KDOQI Clinical Practice Guidelines and Clinical Practice Recommendations for Anemia in Chronic Kidney Disease



The Hb target is the intended aim of ESA therapy for the individual patient with CKD. In clinical practice, achieved Hb results vary considerably from the Hb target.

2.1.1 (FULLY APPLICABLE TO CHILDREN) In the opinion of the Work Group, selection of the Hb target and selection of the Hb level at which ESA therapy is initiated in the individual pediatric patient should include consideration of potential benefits (including improvement in quality of life, school attendance/ performance, and avoidance of transfusion) and potential harms (including the risk of life-threatening adverse events). (Clinical Practice RECOMMENDATION)

2.1.2 (FULLY APPLICABLE TO CHILDREN) In the opinion of the Work Group, in pediatric dialysis and nondialysis patients with CKD receiving ESA therapy, the selected Hb target should generally be in the range of 11.0 to 12.0 g/dL. (Clinical Practice RECOMMENDATION)

2.1.3 (APPLICABLE TO CHILDREN, BUT NEEDS MODIFICATION) In dialysis and nondialysis patients with CKD receiving ESA therapy, the Hb target should not be greater than 13.0 g/dL. (Clinical Practice RECOMMENDATION)


We refer the reader to the prior rationale outlining the Work Groupís understanding of the unique factors to be considered in the selection of the Hb target in the pediatric CKD population (reference 56, page S90). There continues to be a lack of evidence to support the assignment of benefits and harms to any given level of Hb for an individual child. This difficulty is compounded by age and sex variation in Hb values in children and the need to address metabolic, growth, and developmental issues in children that are not part of the adult data sets.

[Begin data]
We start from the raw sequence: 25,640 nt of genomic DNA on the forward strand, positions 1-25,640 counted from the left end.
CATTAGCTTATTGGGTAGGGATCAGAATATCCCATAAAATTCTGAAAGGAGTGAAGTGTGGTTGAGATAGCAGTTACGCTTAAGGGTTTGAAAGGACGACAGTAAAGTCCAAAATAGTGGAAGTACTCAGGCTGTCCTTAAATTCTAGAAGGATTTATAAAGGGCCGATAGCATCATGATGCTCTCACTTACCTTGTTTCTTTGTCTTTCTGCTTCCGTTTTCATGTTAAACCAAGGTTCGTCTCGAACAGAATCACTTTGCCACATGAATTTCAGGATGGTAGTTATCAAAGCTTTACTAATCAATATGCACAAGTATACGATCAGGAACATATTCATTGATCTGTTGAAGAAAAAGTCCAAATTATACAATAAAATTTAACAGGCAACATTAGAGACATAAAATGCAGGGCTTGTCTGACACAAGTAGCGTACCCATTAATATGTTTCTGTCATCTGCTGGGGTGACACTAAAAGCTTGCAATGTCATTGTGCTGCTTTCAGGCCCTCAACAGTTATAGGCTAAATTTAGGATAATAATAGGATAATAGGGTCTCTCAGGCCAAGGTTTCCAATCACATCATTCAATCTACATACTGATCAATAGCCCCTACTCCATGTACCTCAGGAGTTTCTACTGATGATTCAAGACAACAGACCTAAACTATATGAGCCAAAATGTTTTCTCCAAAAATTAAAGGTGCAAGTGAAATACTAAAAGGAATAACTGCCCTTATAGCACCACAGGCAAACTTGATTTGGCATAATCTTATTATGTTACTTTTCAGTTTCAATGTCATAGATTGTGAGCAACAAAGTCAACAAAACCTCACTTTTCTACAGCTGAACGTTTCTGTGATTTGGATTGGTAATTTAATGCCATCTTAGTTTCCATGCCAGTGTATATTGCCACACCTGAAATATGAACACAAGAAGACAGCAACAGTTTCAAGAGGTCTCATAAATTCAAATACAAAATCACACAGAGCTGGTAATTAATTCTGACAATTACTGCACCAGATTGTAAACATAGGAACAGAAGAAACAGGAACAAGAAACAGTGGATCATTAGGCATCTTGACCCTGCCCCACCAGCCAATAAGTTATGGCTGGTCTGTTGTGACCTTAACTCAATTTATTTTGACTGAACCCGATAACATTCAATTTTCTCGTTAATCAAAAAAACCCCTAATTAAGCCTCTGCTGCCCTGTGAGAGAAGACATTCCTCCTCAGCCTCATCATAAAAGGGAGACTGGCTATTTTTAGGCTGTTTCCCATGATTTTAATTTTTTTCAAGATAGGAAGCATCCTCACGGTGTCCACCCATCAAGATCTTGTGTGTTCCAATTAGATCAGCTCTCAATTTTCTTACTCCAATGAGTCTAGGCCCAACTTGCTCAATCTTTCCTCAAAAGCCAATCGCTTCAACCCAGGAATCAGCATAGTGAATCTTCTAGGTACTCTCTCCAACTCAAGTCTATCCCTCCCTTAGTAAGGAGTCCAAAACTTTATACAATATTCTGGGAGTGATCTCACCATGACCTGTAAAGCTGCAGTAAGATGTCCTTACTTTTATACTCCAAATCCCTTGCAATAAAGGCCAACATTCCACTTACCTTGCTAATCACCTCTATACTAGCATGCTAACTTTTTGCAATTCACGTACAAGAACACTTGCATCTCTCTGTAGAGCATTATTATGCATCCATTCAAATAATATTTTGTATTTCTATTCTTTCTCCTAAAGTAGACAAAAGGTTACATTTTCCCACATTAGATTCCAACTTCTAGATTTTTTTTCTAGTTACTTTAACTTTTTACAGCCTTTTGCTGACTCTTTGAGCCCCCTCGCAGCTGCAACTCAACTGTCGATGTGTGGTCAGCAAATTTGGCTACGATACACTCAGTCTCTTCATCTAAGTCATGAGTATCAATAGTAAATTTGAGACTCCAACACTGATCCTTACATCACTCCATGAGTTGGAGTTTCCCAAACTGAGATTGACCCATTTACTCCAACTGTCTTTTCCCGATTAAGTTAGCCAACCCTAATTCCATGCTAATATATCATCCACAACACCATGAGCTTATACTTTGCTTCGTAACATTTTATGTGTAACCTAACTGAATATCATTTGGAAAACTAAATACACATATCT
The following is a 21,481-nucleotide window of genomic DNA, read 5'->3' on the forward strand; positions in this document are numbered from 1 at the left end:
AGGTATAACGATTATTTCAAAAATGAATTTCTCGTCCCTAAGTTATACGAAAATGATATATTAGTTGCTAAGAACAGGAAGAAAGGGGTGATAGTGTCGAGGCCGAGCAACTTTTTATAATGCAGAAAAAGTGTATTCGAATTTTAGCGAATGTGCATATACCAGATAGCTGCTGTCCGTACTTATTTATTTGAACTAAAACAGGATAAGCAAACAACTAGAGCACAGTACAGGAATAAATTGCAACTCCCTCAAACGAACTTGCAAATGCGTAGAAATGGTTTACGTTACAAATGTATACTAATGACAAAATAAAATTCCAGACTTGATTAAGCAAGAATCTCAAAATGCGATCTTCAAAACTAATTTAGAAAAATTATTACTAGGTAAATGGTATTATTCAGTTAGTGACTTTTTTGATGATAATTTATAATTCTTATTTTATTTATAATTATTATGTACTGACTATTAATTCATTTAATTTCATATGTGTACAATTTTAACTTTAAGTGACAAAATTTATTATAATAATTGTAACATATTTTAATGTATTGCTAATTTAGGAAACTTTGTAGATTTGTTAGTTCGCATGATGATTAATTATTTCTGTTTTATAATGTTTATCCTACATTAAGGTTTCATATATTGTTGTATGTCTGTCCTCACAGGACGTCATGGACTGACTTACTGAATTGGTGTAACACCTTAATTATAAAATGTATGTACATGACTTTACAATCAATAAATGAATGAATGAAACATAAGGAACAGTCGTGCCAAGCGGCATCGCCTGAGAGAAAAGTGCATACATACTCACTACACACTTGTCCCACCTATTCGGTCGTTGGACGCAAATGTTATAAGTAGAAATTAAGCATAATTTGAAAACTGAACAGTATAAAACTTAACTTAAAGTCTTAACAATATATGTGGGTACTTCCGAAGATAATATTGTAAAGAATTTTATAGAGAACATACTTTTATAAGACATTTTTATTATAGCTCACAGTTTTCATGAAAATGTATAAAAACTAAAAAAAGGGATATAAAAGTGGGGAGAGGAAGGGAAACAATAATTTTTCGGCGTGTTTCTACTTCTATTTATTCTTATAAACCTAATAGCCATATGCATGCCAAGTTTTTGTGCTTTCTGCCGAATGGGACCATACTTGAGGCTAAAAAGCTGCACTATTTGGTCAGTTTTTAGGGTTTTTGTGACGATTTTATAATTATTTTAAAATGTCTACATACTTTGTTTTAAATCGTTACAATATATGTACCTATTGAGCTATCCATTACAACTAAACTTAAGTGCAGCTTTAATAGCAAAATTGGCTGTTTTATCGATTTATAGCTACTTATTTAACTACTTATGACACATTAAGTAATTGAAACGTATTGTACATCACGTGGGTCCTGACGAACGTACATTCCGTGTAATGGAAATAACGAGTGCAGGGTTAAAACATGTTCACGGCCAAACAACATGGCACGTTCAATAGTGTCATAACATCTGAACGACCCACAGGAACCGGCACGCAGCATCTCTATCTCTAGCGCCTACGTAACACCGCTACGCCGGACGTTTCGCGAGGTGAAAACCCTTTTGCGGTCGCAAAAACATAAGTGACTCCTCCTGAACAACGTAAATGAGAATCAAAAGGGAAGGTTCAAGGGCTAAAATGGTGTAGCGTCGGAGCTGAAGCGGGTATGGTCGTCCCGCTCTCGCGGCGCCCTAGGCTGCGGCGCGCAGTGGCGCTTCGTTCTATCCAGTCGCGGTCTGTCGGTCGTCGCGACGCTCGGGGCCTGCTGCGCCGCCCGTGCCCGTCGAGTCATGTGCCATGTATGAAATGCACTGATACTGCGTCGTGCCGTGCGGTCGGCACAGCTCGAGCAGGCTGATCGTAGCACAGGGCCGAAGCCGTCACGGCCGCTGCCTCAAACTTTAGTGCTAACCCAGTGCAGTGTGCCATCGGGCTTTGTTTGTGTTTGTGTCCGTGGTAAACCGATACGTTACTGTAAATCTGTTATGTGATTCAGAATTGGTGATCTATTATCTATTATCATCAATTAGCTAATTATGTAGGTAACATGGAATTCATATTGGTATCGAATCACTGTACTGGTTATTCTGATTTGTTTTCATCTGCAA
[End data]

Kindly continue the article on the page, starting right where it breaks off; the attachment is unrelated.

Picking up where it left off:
Furthermore, and as previously stated by the Work Group, we affirm the comments made regarding the choice of Hb target; in particular, that it should remain an opinion-based CPR and that any individual patient target should be chosen with consideration made for uniquely pediatric factors, including, but not restricted to, age and sex-specific Hb distribution, neurocognitive development, school attendance, exercise capacity, and family support.

With respect to adult data regarding the safety of targeting Hb levels greater than 13.0 g/dL; although the Work Group acknowledges similar concerns might exist in children, there are currently no studies to support an increased risk at Hb levels at or greater than 13.0 g/dL in this group. However, given the evidence that is available in relation to increased risk of cardiovascular death and coronary artery calcification in older children/young adults with CKD, it would seem prudent to carefully weigh the individual childís likely benefit of an incremental increase in quality of life, school performance, or exercise tolerance from a Hb level greater than 13.0 g/dL, to their uncertain, but potentially devastating, risk of a myocardial event, stroke, or loss of venous access.